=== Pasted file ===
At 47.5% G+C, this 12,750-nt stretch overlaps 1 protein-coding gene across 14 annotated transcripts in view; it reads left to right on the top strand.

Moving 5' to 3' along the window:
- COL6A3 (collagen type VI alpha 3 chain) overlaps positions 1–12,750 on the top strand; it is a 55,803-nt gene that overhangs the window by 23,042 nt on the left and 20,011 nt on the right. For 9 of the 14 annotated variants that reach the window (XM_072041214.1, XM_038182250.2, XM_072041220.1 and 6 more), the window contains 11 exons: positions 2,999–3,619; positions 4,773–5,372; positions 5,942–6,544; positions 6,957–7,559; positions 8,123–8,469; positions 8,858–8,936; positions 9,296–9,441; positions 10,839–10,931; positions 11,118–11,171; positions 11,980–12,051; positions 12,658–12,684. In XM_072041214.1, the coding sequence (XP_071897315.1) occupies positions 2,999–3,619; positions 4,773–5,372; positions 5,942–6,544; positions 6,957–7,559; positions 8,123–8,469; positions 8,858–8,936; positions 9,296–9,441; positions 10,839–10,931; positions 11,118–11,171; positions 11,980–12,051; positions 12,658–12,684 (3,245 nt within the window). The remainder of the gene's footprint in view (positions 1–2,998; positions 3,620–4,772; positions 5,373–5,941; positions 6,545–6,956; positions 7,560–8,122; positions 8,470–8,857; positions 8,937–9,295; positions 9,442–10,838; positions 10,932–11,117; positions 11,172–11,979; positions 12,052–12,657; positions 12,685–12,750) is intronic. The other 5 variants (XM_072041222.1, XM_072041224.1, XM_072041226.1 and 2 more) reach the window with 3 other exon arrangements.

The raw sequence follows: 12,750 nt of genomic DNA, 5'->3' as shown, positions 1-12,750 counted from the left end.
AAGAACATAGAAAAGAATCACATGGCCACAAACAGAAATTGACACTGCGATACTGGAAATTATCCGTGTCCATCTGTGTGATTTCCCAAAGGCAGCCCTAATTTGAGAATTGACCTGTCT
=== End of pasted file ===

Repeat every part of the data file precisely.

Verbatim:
At 47.5% G+C, this 12,750-nt stretch overlaps 1 protein-coding gene across 14 annotated transcripts in view; it reads left to right on the top strand.

Moving 5' to 3' along the window:
- COL6A3 (collagen type VI alpha 3 chain) overlaps positions 1–12,750 on the top strand; it is a 55,803-nt gene that overhangs the window by 23,042 nt on the left and 20,011 nt on the right. For 9 of the 14 annotated variants that reach the window (XM_072041214.1, XM_038182250.2, XM_072041220.1 and 6 more), the window contains 11 exons: positions 2,999–3,619; positions 4,773–5,372; positions 5,942–6,544; positions 6,957–7,559; positions 8,123–8,469; positions 8,858–8,936; positions 9,296–9,441; positions 10,839–10,931; positions 11,118–11,171; positions 11,980–12,051; positions 12,658–12,684. In XM_072041214.1, the coding sequence (XP_071897315.1) occupies positions 2,999–3,619; positions 4,773–5,372; positions 5,942–6,544; positions 6,957–7,559; positions 8,123–8,469; positions 8,858–8,936; positions 9,296–9,441; positions 10,839–10,931; positions 11,118–11,171; positions 11,980–12,051; positions 12,658–12,684 (3,245 nt within the window). The remainder of the gene's footprint in view (positions 1–2,998; positions 3,620–4,772; positions 5,373–5,941; positions 6,545–6,956; positions 7,560–8,122; positions 8,470–8,857; positions 8,937–9,295; positions 9,442–10,838; positions 10,932–11,117; positions 11,172–11,979; positions 12,052–12,657; positions 12,685–12,750) is intronic. The other 5 variants (XM_072041222.1, XM_072041224.1, XM_072041226.1 and 2 more) reach the window with 3 other exon arrangements.

The raw sequence follows: 12,750 nt of genomic DNA, 5'->3' as shown, positions 1-12,750 counted from the left end.
AAGAACATAGAAAAGAATCACATGGCCACAAACAGAAATTGACACTGCGATACTGGAAATTATCCGTGTCCATCTGTGTGATTTCCCAAAGGCAGCCCTAATTTGAGAATTGACCTGTCT